HVLPO2, LLC v. Oxygen Frog, LLC, No. 19-1649 (Fed. Cir. 2020)

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Justia Opinion Summary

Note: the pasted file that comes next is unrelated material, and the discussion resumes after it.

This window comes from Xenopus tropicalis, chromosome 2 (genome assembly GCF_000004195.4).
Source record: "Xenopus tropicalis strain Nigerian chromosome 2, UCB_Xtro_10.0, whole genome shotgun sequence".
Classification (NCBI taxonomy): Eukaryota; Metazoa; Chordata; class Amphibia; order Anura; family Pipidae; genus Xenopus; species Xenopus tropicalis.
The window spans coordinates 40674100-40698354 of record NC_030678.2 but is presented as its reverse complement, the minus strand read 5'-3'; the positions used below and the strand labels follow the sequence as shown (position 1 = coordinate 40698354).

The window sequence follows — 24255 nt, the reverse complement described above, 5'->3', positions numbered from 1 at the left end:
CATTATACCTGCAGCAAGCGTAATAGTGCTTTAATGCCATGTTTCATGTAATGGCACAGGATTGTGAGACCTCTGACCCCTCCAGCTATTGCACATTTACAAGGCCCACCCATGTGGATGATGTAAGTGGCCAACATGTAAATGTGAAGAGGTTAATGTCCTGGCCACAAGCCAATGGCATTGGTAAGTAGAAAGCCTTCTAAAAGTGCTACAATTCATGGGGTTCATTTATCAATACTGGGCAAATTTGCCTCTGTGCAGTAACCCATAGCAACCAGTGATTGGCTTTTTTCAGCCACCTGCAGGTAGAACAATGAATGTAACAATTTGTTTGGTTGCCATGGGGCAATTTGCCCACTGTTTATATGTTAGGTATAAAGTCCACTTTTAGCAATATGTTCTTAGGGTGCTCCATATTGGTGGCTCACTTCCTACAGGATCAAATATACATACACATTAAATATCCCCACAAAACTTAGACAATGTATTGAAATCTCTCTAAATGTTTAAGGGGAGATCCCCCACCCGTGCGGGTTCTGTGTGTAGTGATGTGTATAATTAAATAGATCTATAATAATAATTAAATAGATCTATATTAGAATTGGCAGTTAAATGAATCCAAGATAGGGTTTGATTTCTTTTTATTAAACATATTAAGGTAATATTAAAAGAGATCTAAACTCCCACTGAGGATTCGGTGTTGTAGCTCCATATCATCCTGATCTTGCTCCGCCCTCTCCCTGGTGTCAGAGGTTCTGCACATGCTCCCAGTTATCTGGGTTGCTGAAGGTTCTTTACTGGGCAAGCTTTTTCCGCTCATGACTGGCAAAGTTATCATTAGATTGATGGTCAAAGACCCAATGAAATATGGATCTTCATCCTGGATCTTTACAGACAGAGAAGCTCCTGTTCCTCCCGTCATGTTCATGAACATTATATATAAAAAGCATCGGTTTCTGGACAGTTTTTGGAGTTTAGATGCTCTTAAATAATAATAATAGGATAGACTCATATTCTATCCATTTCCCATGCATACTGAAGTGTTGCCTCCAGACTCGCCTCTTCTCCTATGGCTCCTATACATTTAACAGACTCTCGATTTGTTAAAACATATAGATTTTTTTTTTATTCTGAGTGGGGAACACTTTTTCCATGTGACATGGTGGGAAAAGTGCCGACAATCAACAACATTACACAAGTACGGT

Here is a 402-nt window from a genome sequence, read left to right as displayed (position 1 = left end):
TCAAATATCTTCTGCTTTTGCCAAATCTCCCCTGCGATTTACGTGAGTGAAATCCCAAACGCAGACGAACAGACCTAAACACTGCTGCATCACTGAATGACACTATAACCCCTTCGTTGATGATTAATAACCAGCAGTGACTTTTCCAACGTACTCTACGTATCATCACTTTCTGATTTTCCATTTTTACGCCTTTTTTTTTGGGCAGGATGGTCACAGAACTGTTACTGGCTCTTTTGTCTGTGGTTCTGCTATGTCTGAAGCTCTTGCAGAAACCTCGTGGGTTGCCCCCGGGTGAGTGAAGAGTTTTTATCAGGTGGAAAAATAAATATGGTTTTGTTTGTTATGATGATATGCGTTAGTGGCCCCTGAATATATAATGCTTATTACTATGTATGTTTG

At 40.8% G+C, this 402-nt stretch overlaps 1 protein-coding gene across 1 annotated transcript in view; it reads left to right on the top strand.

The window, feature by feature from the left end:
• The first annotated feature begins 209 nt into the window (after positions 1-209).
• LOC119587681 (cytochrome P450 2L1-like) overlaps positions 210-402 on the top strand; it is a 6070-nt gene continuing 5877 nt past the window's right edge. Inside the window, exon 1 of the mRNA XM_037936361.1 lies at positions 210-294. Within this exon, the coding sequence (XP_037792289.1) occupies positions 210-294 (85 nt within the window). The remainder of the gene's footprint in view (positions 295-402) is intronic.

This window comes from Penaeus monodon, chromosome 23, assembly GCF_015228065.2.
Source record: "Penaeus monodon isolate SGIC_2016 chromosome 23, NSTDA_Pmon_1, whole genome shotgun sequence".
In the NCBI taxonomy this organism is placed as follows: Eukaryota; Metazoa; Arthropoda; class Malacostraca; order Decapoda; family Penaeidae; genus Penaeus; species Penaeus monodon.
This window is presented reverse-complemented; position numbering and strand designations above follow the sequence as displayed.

HVO’s 941 and 488 patents share a specification and are directed to methods and devices for controlling an oxygen generating system, which is used to sustain and manage airflow for torch glass artists who use surface mix glass torches. HVO sued Oxygen Frog for infringement. A jury concluded that claims 1 and 7 of both patents, the only claims tried, would have been obvious under 35 U.S.C. 103. The Federal Circuit reversed. The district court abused its discretion by admitting lay witness testimony regarding obviousness. That testimony, which was directed to the conclusion of obviousness and its underlying technical questions, is the province of qualified experts, not lay witnesses. Admission of that testimony substantially prejudiced the outcome of the case.